Father Hanly’s homily for 2nd Sunday of Lent, Year B, is about human sacrifice, and after looking at today’s reading about Abraham and Isaac, he tells a story from Taiwan.
First Reading: Genesis 22:1-2, 9, 10-13, 15-18
Responsorial Psalm: Psalms 116:10, 15, 16-17, 18-19
Second Reading: Romans 8:31-34
Gospel: Mark 9:2-10
Today, as you know, is the Second Sunday of Lent and, as we move towards Holy Week and the Triduum and Easter, we have these lovely readings along the way from the Old Testament and from the New Testament.
And it’s all about high mountains and fathers and sons.
The first reading is perhaps the most attractive and the one we know best of all. And it is, of course, from the book of Genesis and it deals with Abraham, Abraham who is our father. In fact, we call him Father Abraham for it was he that God chose on which to build His kingdom.
And God’s request came to him this day and He asked poor Abraham, if he loved Him, to sacrifice his son.
And, of course, in the Gospel we have Jesus transfigured on the mountain top, in the mountain number two.
And, finally, we have Jesus on the Mount of Calvary, the final and most important of the mountains.
And yet we’re drawn back to poor Abraham and what God is asking from him.
God is our Father of faith. He is the one who is the Father of the Jewish people, the Jewish nation, out of which comes eventually the Messiah, Jesus. We are the followers of the Messiah.
And Abraham, as you know from the story, treasured one thing above all other things: that in his old age he was promised a son and he was given a son. Little Isaac was his name and he treasured him. He treasured him because he knew that the hope that he held for the future of his family and the generations that would come after him, he had hope that Isaac would carry it on his little shoulders into the next generation. And then Abraham, who was seventy-five years old when he had this little boy, knew that he was the last hope that his progeny would continue.
And, suddenly, within him, he felt that God was calling him to do something that was really horrific and outrageous.
God was saying, “Abraham, take this son whom you love, bring him up to the high mountain of Moriah and on that mountain offer him as a holocaust.”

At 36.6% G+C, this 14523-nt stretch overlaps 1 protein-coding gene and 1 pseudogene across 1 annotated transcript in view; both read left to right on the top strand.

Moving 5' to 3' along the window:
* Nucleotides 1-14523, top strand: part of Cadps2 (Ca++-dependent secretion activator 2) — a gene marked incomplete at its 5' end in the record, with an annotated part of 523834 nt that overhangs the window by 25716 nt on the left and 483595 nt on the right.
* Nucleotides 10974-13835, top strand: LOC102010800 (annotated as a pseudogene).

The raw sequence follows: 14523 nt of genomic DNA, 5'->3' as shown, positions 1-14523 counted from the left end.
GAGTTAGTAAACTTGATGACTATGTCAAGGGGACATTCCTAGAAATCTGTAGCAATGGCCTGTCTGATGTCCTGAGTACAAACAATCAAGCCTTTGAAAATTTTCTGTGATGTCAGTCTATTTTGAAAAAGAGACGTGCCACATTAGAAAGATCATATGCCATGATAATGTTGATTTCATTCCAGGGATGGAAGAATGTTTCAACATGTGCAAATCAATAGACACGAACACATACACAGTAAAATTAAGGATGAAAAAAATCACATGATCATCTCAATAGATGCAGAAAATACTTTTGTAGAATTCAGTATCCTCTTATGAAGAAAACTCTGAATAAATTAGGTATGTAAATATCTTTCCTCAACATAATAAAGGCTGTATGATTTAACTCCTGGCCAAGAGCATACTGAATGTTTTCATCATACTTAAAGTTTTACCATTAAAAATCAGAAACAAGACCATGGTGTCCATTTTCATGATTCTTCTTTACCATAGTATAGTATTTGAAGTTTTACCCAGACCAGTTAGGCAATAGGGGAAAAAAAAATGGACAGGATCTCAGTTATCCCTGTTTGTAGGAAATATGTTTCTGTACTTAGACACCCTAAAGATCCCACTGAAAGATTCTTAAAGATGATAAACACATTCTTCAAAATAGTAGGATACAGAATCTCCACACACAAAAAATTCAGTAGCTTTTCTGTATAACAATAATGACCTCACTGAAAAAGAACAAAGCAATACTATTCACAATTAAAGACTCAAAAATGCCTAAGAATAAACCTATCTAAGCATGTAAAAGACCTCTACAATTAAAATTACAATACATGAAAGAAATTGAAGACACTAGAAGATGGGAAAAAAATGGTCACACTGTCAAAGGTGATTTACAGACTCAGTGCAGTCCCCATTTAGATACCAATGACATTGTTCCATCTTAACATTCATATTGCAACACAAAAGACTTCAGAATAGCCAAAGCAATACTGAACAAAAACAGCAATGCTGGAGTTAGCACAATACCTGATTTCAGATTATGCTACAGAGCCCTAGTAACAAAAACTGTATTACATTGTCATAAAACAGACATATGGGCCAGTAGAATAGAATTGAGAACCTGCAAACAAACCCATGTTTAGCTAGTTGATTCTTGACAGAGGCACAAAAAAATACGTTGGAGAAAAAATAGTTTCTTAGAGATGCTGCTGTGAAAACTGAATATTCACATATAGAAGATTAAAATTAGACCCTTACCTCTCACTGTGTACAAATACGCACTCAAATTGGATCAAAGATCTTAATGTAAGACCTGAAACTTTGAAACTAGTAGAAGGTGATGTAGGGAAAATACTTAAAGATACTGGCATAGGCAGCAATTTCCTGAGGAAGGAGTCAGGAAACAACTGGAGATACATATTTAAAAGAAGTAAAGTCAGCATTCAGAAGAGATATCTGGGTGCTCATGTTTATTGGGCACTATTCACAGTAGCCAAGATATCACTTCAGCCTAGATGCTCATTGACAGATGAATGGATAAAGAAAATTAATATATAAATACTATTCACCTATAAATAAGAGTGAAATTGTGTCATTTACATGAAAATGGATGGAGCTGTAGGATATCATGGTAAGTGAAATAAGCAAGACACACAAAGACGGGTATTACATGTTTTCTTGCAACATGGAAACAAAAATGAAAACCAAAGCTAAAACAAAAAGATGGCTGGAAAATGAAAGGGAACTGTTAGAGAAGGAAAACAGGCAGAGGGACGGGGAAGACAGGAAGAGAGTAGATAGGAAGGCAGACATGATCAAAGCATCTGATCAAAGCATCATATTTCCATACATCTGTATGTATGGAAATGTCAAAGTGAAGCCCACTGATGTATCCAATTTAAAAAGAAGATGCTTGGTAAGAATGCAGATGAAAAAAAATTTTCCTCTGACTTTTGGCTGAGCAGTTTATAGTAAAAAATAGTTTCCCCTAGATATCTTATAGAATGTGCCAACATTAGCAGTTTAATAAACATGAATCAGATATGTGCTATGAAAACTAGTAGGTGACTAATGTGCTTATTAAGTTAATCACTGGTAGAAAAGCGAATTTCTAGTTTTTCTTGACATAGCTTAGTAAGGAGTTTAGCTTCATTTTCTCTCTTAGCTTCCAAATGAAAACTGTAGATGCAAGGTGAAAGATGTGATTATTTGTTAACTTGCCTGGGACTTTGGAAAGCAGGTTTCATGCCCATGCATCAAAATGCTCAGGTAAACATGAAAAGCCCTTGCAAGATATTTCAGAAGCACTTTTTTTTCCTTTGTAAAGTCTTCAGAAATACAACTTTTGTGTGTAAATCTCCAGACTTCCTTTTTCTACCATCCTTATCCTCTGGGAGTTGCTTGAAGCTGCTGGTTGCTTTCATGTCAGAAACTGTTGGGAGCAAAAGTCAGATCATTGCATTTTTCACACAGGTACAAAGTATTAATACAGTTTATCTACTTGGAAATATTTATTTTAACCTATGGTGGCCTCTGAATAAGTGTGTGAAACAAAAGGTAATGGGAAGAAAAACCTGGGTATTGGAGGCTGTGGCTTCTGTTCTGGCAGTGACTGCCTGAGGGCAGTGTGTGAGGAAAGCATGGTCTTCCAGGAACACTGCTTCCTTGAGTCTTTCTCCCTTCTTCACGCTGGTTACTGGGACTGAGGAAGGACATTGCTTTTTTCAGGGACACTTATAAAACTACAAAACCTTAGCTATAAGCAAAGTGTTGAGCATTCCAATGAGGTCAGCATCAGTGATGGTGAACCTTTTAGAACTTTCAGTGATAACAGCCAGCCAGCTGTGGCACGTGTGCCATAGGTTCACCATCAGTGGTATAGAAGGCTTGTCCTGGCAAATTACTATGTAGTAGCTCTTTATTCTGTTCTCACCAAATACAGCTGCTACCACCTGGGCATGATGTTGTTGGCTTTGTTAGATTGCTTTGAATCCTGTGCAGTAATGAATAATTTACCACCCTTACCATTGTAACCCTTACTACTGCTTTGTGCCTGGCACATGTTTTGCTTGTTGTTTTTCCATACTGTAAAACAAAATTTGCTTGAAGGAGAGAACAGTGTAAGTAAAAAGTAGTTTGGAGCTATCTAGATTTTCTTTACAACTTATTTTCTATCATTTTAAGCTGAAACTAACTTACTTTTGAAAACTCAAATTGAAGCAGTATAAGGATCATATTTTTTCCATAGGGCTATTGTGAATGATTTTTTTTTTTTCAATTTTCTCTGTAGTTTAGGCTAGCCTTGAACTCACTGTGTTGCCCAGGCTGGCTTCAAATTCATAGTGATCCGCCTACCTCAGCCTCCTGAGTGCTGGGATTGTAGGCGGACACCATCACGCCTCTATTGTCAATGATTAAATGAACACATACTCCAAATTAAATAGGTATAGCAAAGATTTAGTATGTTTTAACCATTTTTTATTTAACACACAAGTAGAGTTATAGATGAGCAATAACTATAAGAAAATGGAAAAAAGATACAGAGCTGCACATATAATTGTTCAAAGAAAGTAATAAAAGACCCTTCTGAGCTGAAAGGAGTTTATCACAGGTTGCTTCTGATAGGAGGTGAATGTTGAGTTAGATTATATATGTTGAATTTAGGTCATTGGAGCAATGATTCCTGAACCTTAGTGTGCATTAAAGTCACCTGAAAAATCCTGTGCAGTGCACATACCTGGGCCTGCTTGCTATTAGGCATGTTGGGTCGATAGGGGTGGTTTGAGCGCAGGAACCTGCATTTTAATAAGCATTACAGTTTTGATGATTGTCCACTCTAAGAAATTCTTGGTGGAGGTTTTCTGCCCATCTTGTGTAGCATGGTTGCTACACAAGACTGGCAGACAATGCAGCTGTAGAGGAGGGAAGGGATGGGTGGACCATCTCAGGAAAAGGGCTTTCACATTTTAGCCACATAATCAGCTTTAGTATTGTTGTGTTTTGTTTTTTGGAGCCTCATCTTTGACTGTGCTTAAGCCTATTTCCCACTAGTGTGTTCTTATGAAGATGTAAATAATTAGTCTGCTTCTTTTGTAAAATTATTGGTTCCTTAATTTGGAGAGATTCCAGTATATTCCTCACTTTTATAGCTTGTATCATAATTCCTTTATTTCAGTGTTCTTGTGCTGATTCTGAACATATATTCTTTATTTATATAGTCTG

Abraham could not understand it. He must have raged in his heart. He was bewildered and it must have been with incredible pain that he began his journey up the mountain.
And it was there he stopped at the foot of the mountain and told everyone else to depart. And he and little Isaac gathered wood and he put the wood upon Isaac’s shoulders, so the little boy carried the wood up the mountain and they began to climb.
And when they climbed up to the top, the little boy turned to Abraham and he said, “Father, where is the ram for this offering?”
And the father said, looking into him, “God will provide.”
And so they go to the top of the mountain and the father prepared there an altar and he laid the wood on the altar. And then he placed his son on top of the wood, and he took a great knife and raised it up.
And, at the moment that he was about to strike his son, a voice came and said, “Abraham, Abraham, do not touch the child.”
And then God said to him, “Abraham, because you have done this, you have not withheld your only child, I know how much you love me. I know how much you are in awe and honour me. And for this reason, if you look up at the stars now in the sky and you look at the sand on the seashore, I promise you your descendants will be more numerous than either and, someday, someday, the whole world, all the nations of the world, will bless themselves in your name, because you have not withheld your only son.”
We as Christians cannot begin to understand what it means to be a follower of God.
What Abraham learned on the mountain, and this was the lesson that he learned and he learned it in a terrible way, but he learned it not for himself but for all the people, because the people that dwelt in the land that Abraham lived considered sacrificing human beings was the greatest gift that you could give to God.
And God wanted His people to know that no matter what, no matter what came, no matter who asked, no matter who prayed, no matter who even thought that human sacrifice was a way of worshipping God, would know that the God of Abraham, the God of Isaac and the God of the people who follow even to this very day, that to kill is not acceptable to God under any circumstances.